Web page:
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Crop insurance costs increase Sask. ag spending

Recent provincial budget includes $462.4 million for the agriculture department, which is up from $387 million last year
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Last week’s Saskatchewan budget allocated $338.5 million for business risk management programs, including $220 million for crop insurance premiums. That’s $70 million more than what was spent on crop insurance last year.

REGINA — Agricultural stakeholders said they were happy with the Saskatchewan budget released March 23.

But what they really want is rain after the widespread and devastating drought last year.

Projected spending within the ministry is up considerably due mainly to a $70-million increase in crop insurance premium costs.

Total spending is estimated at $462.4 million, up from $387 million last year.

Business risk management costs are always the largest chunk of the estimates, and this year total $338.5 million. That includes $220 million for crop insurance premiums, $24.7 million for AgriStability and $39.8 million for AgriInvest contributions. There are also delivery costs.

Agriculture minister David Marit said the amount allocated for AgriStability, which is down just slightly from 2021-22, is a rolling target since governments agreed to remove the reference margin limit from the program.

“We don’t know what kind of uptake we’re going to get,” he said.

About 50 percent of producers are enrolled in the program.

The Agricultural Producers Association of Saskatchewan said it appreciates the government programs.

“Producers are coming off of a historic drought and heading into one of the most unpredictable years on record,” said president Ian Boxall. “It’s important for the provincial government to support producers in case another drought is on the way this summer.”

Will Lowe from the Saskatchewan Cattle Feeders Association said the industry wasn’t expecting any big surprises.

“We’re just glad we’re not seeing any reductions and crop insurance prices are up. Hopefully, we have a better year. Rain would solve a lot of the issues we’ve seen over the last year,” he said.

Saskatchewan Stock Growers Association president Kelcy Elford said the drought took a toll on cattle producers and additional supports for mental health are welcome.

Elford said the previously announced enhancements to forage programs under crop insurance are also an important tool for producers.

He and Lowe thanked governments for the drought recovery initiative launched last year in addition to existing programs.

Saskatchewan Association of Rural Municipalities president Ray Orb said he was happy with more money for paramedics and EMTs in rural areas, although further details are required.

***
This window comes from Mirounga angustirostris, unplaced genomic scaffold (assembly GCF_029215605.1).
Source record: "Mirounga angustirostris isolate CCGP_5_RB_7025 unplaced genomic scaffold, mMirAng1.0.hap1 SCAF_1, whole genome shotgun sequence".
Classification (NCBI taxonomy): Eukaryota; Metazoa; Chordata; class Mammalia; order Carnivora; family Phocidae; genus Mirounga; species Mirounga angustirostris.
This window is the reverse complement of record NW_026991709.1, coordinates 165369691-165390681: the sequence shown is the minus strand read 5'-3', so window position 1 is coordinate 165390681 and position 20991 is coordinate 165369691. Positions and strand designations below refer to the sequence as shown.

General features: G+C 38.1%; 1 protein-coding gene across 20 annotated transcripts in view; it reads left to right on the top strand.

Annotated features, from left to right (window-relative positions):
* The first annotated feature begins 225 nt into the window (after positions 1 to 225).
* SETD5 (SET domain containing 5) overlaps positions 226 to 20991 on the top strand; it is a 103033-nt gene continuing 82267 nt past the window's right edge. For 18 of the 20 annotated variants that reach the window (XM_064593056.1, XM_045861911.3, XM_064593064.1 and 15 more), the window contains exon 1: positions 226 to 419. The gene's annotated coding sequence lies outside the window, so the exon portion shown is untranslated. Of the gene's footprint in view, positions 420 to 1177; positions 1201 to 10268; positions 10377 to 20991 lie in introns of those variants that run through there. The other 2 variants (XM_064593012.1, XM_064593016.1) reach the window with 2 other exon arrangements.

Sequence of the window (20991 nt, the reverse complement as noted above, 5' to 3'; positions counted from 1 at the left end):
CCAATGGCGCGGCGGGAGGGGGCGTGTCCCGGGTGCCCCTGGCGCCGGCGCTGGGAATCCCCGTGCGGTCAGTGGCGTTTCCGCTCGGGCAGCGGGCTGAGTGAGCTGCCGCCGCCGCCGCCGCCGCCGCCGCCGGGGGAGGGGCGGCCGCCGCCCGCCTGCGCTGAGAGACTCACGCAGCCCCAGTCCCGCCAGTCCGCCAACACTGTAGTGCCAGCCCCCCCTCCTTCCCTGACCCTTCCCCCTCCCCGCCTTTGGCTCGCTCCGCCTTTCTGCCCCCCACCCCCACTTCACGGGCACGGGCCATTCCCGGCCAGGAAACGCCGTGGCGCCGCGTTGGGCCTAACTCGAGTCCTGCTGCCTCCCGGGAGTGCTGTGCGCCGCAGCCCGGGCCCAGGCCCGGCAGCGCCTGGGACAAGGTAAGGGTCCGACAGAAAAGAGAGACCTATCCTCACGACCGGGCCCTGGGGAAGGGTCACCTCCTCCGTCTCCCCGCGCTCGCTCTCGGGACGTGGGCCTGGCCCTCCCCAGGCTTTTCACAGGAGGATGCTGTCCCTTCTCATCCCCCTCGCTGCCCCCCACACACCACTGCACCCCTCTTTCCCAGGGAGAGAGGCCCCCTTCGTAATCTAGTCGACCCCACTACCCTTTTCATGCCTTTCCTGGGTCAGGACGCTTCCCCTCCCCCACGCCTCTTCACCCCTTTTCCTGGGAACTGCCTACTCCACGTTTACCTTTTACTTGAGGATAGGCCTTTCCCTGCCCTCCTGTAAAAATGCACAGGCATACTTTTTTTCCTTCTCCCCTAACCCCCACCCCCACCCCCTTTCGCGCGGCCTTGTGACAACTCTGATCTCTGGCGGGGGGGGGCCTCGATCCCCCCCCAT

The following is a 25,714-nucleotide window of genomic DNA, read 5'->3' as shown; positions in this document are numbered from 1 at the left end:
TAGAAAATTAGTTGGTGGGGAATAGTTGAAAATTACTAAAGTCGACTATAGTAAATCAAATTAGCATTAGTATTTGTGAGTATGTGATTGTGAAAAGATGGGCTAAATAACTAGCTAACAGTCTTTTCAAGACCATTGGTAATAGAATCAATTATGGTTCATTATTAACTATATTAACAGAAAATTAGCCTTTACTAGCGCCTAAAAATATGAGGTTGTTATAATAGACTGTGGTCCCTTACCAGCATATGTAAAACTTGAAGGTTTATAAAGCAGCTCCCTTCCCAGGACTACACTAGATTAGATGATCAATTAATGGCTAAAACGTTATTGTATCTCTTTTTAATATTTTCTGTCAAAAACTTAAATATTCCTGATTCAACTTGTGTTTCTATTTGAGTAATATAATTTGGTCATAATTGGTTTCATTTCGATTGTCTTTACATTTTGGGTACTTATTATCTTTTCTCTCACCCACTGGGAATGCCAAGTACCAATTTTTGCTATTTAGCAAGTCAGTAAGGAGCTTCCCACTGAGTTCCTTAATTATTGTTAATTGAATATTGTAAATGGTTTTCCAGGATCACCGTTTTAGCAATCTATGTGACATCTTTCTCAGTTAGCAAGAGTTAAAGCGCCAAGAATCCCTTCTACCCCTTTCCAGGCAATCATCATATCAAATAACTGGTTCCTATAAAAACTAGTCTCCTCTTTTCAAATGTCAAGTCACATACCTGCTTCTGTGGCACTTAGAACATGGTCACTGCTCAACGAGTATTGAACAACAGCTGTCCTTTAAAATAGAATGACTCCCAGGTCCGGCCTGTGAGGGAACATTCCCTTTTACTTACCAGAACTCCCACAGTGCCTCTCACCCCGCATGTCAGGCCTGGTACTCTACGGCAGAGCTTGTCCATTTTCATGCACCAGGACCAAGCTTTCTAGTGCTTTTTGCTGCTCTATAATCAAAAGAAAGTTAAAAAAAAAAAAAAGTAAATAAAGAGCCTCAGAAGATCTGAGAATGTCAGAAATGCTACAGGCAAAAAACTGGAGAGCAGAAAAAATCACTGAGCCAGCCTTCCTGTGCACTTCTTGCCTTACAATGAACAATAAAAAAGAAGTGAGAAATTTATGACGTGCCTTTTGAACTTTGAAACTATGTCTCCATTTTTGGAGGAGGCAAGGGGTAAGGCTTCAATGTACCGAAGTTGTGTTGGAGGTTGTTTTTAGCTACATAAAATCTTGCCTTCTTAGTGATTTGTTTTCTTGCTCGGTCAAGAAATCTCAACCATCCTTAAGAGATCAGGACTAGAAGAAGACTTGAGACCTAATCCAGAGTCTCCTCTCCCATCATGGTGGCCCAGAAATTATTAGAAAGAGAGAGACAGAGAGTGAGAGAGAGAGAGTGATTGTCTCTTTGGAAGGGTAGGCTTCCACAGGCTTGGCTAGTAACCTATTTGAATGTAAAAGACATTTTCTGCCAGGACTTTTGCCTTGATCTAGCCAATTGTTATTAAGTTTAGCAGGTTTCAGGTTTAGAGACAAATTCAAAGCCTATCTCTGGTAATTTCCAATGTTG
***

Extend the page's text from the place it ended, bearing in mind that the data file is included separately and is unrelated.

Money for rural roads and bridges held steady year over year. Orb said that is disappointing but sometimes it depends on federal funding and cost-shared programs.

Orb also had hoped a carbon offset program would be in the budget. Farmers and ranchers contribute to greenhouse gas emissions reductions and need to be rewarded, he said.

“I know there’s a promise that the province will be consulting later this spring so we’re going to be there to make sure that happens,” he said.

Marit said the province is working with the federal government and the private sector on the offset program. The province’s role should be to put regulations in place that allow a program to work and ensures producers are not held liable.

“Let the farmers and ranchers negotiate if it’s a business deal they want to enter into,” he said. “I just want to make sure they’re protected.”

The agriculture budget included a $2 million increase in research funding, all going to the Global Institute for Food Security so it can demonstrate how agriculture is improving the environment.

Funding for Animal Protection Services of Saskatchewan was doubled to $1.6 million as the agency begins the takeover from the Saskatoon SPCA in that city. That should be complete by fall.

The province’s budget includes an enhanced tax rebate on capital expenditures for value-added activity. The Saskatchewan Value-added Agriculture Incentive provides a graduated level of tax credit for investment of $10 million or more in canola crush facilities, potash mines, lumber mills and others.

Recent announcements totaling $13.6 billion worth of investment will qualify for the credit, beginning at 15 percent for a project up to $400 million, 30 percent up to $600 million and 40 percent for projects worth $600 million or more. The maximum credit is $250 million and it is retroactive to 2018.

Finance minister Donna Harpauer said the benefits of 12,000 construction jobs and 9,000 permanent jobs outweigh the tax credits.

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